The following was first published on May 23, 2015.
By James Keenan
On Tuesday morning my best friend Lúcás Chan, S.J., died at the age of 46 of a heart attack. He was the epitome of healthy living and his death is, well, overwhelming for all his friends and family.
I can’t get over that our grieving over Lúcás is going on on the eve of Pentecost. It has made me understand Pentecost in a whole different way these days because I’m preaching on Sunday evening and I’m wondering, how can I preach tomorrow without mentioning that my best friend died?
What I am learning these days is that grief is best when it’s with others. That grief alone is a painful grief. Jesus’ followers knew that too, and when the 12 are gathered in the upper room with Mary, they’re gathered there because they’re consoling one another.
They’re not going there because they’re waiting for the Holy Spirit. They’re going there because they are really sharing their grief. But their grief is not that they’re consoling one another by saying: Are you OK? Mary, how are you doing? Peter, are you OK? I don’t think that was their grief.
I think they just talked about all the love that they experienced from Jesus and also they wanted to hear from one another how Jesus was loved. And so they wanted to hear how Peter loved Jesus, how Mary loved Jesus, how Andrew and John and the others loved Jesus. And it’s in the hearing of these narratives that I think that they were consoled. And it was in that space that the Spirit found its place to enter into the upper room.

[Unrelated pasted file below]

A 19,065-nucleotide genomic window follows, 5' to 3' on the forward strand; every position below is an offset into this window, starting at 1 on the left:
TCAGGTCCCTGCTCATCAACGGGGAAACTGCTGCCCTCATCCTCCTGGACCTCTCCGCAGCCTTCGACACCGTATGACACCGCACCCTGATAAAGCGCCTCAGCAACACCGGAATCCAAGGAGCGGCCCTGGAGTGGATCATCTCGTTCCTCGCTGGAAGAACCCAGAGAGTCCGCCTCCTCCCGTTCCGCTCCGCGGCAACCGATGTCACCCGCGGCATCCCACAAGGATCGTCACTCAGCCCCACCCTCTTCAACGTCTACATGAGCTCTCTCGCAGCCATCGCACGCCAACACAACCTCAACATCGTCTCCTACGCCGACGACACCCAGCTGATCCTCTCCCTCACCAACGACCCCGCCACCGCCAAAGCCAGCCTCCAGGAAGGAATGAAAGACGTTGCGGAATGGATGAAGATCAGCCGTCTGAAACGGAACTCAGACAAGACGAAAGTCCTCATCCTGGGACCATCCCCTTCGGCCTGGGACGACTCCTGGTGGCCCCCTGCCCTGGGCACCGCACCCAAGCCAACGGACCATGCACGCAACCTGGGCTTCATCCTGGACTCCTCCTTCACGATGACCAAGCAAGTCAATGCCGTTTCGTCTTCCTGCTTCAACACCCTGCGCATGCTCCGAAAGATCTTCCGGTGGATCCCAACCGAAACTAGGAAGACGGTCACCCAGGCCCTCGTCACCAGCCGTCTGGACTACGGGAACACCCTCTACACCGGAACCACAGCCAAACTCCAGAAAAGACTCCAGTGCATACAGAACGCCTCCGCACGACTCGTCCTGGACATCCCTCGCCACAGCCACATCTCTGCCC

The Pentecost is not simply a sign of the Spirit’s descent or the birth of the Church as we’ve always said. It was a moment of people grieving, people consoling one another about the fact that they loved Jesus, who loved them and died for them. In that expression of how they loved, they recognized their salvation and found a way to move forward by the Spirit.
I think that’s why I gathered with his friends on Thursday at a memorial for Lúcás. We gathered because each of us, in very different ways, knew and loved him. For me, I am consoled when his friends, students, colleagues, brother Jesuits, parishioners from the Cantonese parishes, and others tell me stories about how much they love Lúcás and how much and how particularly, he loved them.
When we gather in this type of love we know that our main concern in consoling one another is not asking how we’re doing, but what did he mean to us? In that expression, what did he mean to us, we encounter the consolation of the resurrection and then can be led by the Spirit